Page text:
Chapter 11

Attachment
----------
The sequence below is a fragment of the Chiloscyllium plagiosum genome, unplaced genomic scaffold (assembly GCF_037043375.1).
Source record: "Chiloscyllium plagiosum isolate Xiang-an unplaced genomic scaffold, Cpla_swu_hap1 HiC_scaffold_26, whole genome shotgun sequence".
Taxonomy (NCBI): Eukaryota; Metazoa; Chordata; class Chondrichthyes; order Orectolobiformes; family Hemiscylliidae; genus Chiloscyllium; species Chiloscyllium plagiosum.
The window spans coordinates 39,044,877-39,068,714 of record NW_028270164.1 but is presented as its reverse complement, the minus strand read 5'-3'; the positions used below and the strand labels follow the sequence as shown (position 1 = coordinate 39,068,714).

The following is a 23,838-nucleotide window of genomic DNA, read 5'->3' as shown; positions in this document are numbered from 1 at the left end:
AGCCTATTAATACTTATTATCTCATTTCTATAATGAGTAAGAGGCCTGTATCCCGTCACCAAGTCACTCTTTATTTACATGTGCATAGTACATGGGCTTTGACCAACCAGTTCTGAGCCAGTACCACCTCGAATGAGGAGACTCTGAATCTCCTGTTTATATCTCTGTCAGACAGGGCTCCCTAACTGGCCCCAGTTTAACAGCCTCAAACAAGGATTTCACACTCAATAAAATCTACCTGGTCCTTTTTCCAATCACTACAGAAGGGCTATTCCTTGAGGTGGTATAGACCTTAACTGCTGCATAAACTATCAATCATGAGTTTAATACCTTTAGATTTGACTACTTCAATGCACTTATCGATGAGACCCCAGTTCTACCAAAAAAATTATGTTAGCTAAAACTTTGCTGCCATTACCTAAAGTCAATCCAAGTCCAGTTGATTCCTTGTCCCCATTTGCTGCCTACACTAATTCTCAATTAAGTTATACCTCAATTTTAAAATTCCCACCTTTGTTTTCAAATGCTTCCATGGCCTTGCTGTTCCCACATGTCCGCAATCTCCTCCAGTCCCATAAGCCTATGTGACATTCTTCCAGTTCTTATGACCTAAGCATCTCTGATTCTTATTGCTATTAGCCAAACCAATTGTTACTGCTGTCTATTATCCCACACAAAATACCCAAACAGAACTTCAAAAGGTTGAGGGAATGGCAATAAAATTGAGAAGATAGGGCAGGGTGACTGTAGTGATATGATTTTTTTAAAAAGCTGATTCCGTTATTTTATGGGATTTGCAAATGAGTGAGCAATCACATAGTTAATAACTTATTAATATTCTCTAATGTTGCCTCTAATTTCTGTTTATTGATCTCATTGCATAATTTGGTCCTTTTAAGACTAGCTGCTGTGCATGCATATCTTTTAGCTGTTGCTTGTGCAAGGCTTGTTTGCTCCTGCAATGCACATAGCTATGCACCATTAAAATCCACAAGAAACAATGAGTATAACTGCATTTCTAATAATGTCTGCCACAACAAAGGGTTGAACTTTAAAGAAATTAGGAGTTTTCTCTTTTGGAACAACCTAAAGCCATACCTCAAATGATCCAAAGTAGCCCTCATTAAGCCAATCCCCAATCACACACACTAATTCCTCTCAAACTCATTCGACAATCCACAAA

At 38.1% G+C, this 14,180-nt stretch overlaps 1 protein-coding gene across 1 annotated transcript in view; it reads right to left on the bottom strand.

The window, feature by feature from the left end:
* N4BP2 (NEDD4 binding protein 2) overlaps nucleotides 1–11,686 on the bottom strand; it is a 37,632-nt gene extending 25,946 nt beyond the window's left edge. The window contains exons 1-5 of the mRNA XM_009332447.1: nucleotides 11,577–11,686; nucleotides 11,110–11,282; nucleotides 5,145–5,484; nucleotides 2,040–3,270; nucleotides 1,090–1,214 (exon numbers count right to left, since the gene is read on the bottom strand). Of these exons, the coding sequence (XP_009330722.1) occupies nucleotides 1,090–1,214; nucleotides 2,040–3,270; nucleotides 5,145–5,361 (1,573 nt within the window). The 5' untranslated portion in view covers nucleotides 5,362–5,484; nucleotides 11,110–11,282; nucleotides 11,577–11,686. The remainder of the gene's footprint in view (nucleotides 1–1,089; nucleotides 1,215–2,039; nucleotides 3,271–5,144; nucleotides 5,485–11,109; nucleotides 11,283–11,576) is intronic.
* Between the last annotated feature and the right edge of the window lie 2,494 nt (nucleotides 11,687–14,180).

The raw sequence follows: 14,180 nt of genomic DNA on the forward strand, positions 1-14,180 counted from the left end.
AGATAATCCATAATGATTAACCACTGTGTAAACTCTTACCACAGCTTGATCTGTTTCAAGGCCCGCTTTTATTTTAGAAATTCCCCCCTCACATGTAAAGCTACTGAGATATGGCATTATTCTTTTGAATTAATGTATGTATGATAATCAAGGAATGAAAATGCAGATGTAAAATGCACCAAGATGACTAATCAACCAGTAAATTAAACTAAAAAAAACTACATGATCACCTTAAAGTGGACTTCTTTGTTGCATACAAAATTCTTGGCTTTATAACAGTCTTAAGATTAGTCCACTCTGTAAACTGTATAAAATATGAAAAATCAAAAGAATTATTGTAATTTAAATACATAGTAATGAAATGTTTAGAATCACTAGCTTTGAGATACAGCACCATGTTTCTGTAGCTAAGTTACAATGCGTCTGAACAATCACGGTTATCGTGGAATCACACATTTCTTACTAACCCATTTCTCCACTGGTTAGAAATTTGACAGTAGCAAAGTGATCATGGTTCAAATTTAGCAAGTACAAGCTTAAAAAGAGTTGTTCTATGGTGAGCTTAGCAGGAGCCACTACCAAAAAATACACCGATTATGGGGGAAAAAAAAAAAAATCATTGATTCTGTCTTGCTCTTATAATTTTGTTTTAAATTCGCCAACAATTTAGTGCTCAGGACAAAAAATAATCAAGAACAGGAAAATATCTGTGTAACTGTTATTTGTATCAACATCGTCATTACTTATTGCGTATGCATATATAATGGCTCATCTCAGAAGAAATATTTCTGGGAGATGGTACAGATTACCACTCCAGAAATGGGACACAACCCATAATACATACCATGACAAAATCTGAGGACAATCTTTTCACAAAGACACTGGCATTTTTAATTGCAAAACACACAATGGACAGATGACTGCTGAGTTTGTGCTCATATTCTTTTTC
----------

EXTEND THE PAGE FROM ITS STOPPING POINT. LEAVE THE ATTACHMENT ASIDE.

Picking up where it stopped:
Now, as by me, conscripted fathers of the country listen, and impress them deeply with your should and mind. When I was averted by entreaty and was begged off the complaint almost in just, please, the things which I will say carefully. And indeed if the country which is much more clear to me than my life, I fall together of Italy, if all of the republic says with me: "Marcus Tullius Cicero, What are you doing? Do you allow him, the chief of the conspiracy, the inciter of slaves and the of the corrupt citizens to leave, whom you found out was an enemy, whom you saw as the future leader of war, whom you feel to be expecting a general in the camp of the enemy. The author of the crime may not seem that he does not seem removed by you from the city, but to be let in to the city? You will, won't you order him to be thrown in chains, not to be seized to death, not to be killed on the highest punishment? Finally what hinders you? Customs of the traditions? Still very often they punished the dangerous citizens in this republic. But or are the laws which are about the highest punishment of the Roman citizens passed? But never the laws of the citizens which they rebelled has held in this city against the republic publicly. Or do you fear the unpopularity? I repay the favor in truth to the Roman people, which raised you men not known for yourself through all the ranks of all the offices to the highest consulship so quickly by the steps of honor (cursus honorum) if you neglect the safety of the citizens on the account of the unpopularity or fear of another danger. But if there is any fear of unpopularity, and if there is not envy of severity of the bravery more earnestly than inactivity and of inefficiency must be feared, or Italy will be wasted with war, the cites will be attacked, houses burned, then you do not think that you will be consumed by the flames of crimes?